Alan Shearer is to take charge at Newcastle United for the last eight games of the season after the owner Mike Ashley last night performed a last-ditch about-turn to stave off what would be the financial meltdown of a relegation from the Premier League. Sensational is overused in football as a description but this development is sensational.
There was no official comment from either party, which served to heighten the frenzy on Tyneside as last evening unfolded, but Shearer confirmed to friends that the explosive rumour was based in fact. The club are expected to make an announcement this morning and Shearer will then take his first training session tomorrow. Shearer has his A and B coaching badges, and there should be no complaints over his temporary appointment. The BBC's Match of the Day may be keen to hear from him though.
Those close to Shearer agreed that it would represent not just a gamble by both, but also an enormous U-turn by Ashley in his attitude towards the club's legendary striker. Despite Shearer's status at St James' Park, Ashley has barely exchanged a word with Shearer since first buying shares in the club in May 2007.
In turn, Shearer will be risking some of his reputation, but the 38-year-old former England captain is unlikely to have agreed to any such situation unless it is on his terms, and strongly on his terms. It is inconceivable that Shearer has not been offered managerial positions since his rertirement from playing. The initial deal may be for eight matches, but Shearer is likely to be thinking in the longer term; he will want the authority to turn the club upside down and inside out – should Newcastle stay up. That, of course, is what Kevin Keegan hoped he would be allowed to do. Keegan was not provided with the power to do that but Newcastle are in dire trouble at the foot of the Premier League and Shearer's hand is strong.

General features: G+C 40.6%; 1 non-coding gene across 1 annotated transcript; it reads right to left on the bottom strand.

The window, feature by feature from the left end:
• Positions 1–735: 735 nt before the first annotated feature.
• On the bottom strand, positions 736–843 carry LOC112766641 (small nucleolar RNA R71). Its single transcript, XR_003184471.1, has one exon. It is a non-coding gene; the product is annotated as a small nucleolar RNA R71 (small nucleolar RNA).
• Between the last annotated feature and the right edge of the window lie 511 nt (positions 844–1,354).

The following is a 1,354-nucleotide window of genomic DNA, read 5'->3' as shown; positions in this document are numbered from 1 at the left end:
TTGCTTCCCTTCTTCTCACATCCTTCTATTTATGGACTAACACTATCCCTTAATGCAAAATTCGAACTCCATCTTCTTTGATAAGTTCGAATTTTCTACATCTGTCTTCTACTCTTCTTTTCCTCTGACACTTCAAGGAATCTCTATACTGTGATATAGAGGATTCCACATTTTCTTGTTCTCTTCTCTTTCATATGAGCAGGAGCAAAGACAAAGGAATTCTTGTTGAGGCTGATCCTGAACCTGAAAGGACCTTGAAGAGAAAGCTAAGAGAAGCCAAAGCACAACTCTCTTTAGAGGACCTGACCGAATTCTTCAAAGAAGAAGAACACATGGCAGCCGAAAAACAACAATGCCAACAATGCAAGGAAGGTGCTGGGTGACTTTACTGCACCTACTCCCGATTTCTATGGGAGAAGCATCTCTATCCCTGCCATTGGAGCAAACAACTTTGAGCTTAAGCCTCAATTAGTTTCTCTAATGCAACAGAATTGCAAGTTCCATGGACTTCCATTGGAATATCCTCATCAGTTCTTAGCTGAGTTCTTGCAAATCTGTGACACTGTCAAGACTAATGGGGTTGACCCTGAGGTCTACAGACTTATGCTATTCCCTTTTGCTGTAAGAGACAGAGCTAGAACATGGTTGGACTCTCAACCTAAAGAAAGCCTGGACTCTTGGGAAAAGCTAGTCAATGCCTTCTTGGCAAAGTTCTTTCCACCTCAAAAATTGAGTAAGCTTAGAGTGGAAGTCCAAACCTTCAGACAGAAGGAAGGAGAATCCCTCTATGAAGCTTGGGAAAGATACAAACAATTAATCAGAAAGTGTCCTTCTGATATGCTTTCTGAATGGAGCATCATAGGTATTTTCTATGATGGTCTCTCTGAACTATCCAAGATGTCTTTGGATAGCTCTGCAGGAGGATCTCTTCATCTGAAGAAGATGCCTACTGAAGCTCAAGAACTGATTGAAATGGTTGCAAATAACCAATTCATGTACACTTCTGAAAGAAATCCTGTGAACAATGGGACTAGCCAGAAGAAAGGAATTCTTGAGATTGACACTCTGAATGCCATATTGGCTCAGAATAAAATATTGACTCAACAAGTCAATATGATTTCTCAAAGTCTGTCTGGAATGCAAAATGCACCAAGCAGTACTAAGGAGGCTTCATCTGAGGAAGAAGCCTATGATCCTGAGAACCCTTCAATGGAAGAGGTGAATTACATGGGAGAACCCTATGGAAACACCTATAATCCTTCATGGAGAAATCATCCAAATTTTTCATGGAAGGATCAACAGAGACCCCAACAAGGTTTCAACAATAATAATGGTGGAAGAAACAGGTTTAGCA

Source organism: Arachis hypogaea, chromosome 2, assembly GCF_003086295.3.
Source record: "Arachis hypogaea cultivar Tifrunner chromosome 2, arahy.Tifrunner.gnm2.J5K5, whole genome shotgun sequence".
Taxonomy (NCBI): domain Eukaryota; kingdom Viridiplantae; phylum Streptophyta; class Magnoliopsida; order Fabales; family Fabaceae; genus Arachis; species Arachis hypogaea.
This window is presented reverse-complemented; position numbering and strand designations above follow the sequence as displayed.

Newcastle have these eight games to save themselves, beginning at home to Chelsea on Saturday. At least one of the players signed in January had no relegation clause inserted into his contract even at that stage. In such circumstances, Ashley knew that his investment, already devalued by a tumultuous season and the credit crunch, would be near to being wiped out.
Shearer is set to be unveiled tomorrow and will in the first instance cause an uplift in the stands. However, whether Shearer can motivate an average playing staff to beat Chelsea is another matter, though Newcastle will go to the match at Stoke City the following Saturday with far greater conviction than now. After that home games against Portsmouth, Middlesbrough and Fulham look much more inviting than they did yesterday morning.
It was the latest amazing twist in a season that began with a 1-1 draw at Manchester United with Keegan in charge, and which has morphed into a blur of fan rebellion, acrimony and consternation in the case of Joe Kinnear's appointment.
What Shearer's arrival would mean for Kinnear is unknown but the 62-year-old, recuperating from a heart bypass operation, said on Monday that he will listen to medical advice if it says that he is not physically capable of returning to the dugout. Kinnear hinted at a director of football role and that implied that Dennis Wise would be leaving the club this summer. Shearer's appointment would surely hasten that.
Shearer's first task will be widely seen as restoring Michael Owen to the team and to the scoresheet, yet Shearer may wish to concentrate on a defence that is much less reliable than the one he joined at St James' in 1996, when he became the world's most expensive player. Newcastle have long be ridiculed for their defensive frailty but this season injuries have compounded a haphazard recruitment policy to leave the team weaker at the back than ever.
Shearer has been derided in certain quarters for "sitting on a sofa" but he took a major risk when he left Blackburn for Newcastle as a player – and not Old Trafford – and now he is taking another. How Newcastle could do with him on the pitch.